Out and about: four summer days out, 2012
You know that we hold lots of interesting meetings, but its not all sitting down and listening in the History Group. During the last three months, apart from putting on the Jubilee Exhibition, we have managed to put in no fewer than four “out and about” events. This is what you missed.
In May we went on a
coach trip to Blickling
Hall, one of the National
Trust’s most splendid
historical estates and only
a short drive away from
Martham. Stand by the entrance gate, look up the imposingly wide drive at the dramatic front of the hall and marvel that this all belongs to you - even more so if you have chosen to be a member of the Trust. This is where Ann Boleyn was born (although in a previous house) and history oozes from all around. The guides were welcoming, the lunch was good, the sun shone, the grounds were magnificent and there, gliding across the lawn, was Ann Boleyn herself! Closer investigation proved her to be Molly Housego in the full Tudor costume she wore on her visit to Martham.
Our two voyages on the Wherry Albion were both fully booked weeks in advance, one in May and one in June. The rain kept away and twenty three of us were taken back to the Edwardian heyday of The Broads (twenty three because one of us went twice, it was that good). This “black-sailed trader” is one of only two in existence and the only one on which you can sail. Not only is it the most peaceful way to travel on the broads but you learn a lot as well. What is a quant? Why is the ceiling on the floor and what’s all this about bonnets? Don’t ask me - I wasn’t there, so I’m looking forward to the next trip. Find out more from their excellent website. Here is a shot of the group on board - guess who is at the tiller!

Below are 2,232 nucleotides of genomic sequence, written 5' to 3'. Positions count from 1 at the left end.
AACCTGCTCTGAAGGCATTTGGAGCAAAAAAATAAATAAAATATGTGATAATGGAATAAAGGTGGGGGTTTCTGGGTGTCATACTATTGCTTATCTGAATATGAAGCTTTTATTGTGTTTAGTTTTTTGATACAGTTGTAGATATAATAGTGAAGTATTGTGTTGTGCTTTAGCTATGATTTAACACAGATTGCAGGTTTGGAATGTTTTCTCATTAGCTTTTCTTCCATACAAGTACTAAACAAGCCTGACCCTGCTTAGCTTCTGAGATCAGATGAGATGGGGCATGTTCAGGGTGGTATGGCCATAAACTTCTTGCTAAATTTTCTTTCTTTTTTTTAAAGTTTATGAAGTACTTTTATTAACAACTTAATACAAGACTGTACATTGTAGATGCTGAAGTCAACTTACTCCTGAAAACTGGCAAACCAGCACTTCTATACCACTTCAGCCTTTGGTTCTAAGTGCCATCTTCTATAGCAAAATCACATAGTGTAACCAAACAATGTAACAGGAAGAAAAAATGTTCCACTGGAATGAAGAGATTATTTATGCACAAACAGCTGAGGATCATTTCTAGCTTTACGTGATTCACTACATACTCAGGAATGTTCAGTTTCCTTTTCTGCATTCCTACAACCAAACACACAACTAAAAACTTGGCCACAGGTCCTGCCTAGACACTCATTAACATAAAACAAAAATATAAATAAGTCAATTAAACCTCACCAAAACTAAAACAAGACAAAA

And finally, a couple of weeks ago in July a dozen of us went for an evening walk led by Ann, in the sunshine, of course. We went to parts of Martham many of us don’t know exist. Now we know why we can blame Napoleon for Martham losing its Common - it was parcelled out and turned over to arable when his ships blockaded the Channel and cut England off from imported food. We saw some magnificent farm buildings and also where the poorest of our parish eked out a living along the edge of the Common. And we met Clifford Cator who farmed at Cess for a great many years and lives in a house whose long history of change is told by the patterns you can read in the bricks themselves. He also told us to look out for a white fox! Do we have our very own “Beast of Martham”?